The New Zealand Herald
‘Racism’ talk hits a nerve for some
Taika Waititi just ‘walking the talk’ with his comments, says Race Relations Commissioner Susan Devoy
Taika Waititi’s comment that, despite being the “best place on the planet”, New Zealand is also “racist as f***” is ruffling the feathers of various talk show hosts and online commentators.
But what do regular Kiwis think of his comments?
The Herald spoke to a collection of New Zealanders about whether they think there’s a problem with racism in our society, and why.
said a quick look at the over-representation of Maori in New Zealand’s crime statistics shows there is an issue with racism in this country.
“While he was saying it in fairly graphic terms, there are racial issues we clearly need to address in New Zealand,” Bonnar said.
“The simple fact that more than 50 per cent of our prison population is Maori tells a pretty tragic story. We’re not getting things right.”
lives in Otaki and is a stay-at-home mum to her daughter, who is nearly 1.
She was immediately in agreement with Waititi’s comments, though it took her a minute to tease out why.
Recalling one of her earliest memories, Paora spoke of a friend telling her when they were about 10 that her mum “doesn’t like Maoris”.
“For me, I felt like, I knew that was racism. And I thought, I never had anybody in my whanau growing up taking that sort of position on any culture.”
She was happy to hear someone with a platform speak up bluntly.
Stephen Bonnar, QC, Lesley-May Paora
“I’m totally glad, I tautoko anyone who takes a stand and helps safeguard us as a people.
“I would do that same. We’re not all world-famous directors or whatever but we can all still send a message by pronouncing words correctly, by using the reo.”
Armani Ngaro (top right) Patrick Stowers (bottom right)
and are in their early 20s and work as grouters in Auckland.
They didn’t agree with Waititi’s comments.
Ngaro said from his point of view he didn’t feel he was a victim of racism.
“It must just be an experience that he’s been through,” he said of Waititi. Stowers said he “strongly disagreed” with Waititi. He said he would sometimes think racist thoughts but never allowed them to influence his actions or shape the way he treated other people. “I don’t really mean it [the thoughts], in a racism way, because I get along with everybody,” he said.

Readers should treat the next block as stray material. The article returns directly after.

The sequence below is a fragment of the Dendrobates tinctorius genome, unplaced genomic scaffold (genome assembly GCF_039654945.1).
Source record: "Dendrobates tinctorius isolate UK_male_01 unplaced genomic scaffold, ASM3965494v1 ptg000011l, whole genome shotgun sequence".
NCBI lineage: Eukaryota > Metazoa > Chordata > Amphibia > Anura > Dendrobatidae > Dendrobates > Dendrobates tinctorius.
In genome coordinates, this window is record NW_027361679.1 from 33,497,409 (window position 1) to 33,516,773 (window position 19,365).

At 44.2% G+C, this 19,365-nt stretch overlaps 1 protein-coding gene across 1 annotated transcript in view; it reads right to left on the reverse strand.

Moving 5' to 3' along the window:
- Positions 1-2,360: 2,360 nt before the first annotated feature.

“There is racism around but I don’t really see it.”
Ngati Hine chair
Shortland (below) Te Waihoroi
said Waititi’s comments were no different to what he had said in the “Give Nothing to Racism” campaign, he’d just said it in a blunter fashion. “Who likes the words when you hear the truth?” Waititi had earned the right to say what was on his mind and sometimes that would “cut across the grain”, Shortland said.
New Zealand needed “some people like Taika to give you a shakeup. And it makes us think about these things a little bit more”.
We owe it to ourselves to think about what Waititi is saying, Shortland said. “I think when Taika does well, he’s a great New Zealander.
“When he says something particular like this he’s a Maori man.”
Prime Minister and race relations commissioner
have both backed Waititi, with Devoy in particular commending him for his comment.
“Good on Taika for having the courage to speak up and tell the truth. We need to actually understand racism is an issue in New Zealand and what are we going to do about it.”
And speaking on the Am Show yesterday morning, Ardern said, “You’d be hard pressed to find a country that didn’t have racism in it”.
“Is there racism in New Zealand,” she asked. “Undeniably. Is there racism in most countries? Undeniably. Can we do better? Yes. And I’m really proud of the efforts we make daily to do better.”
When questioned by host Duncan Garner about whether it was fair of Waititi to say New Zealand not only had racism in its culture but was racist “as f***”, Ardern pointed out the film director had prefaced his comments by saying New Zealand was the best place in the world.
Jacinda Ardern Dame Susan Devoy (below)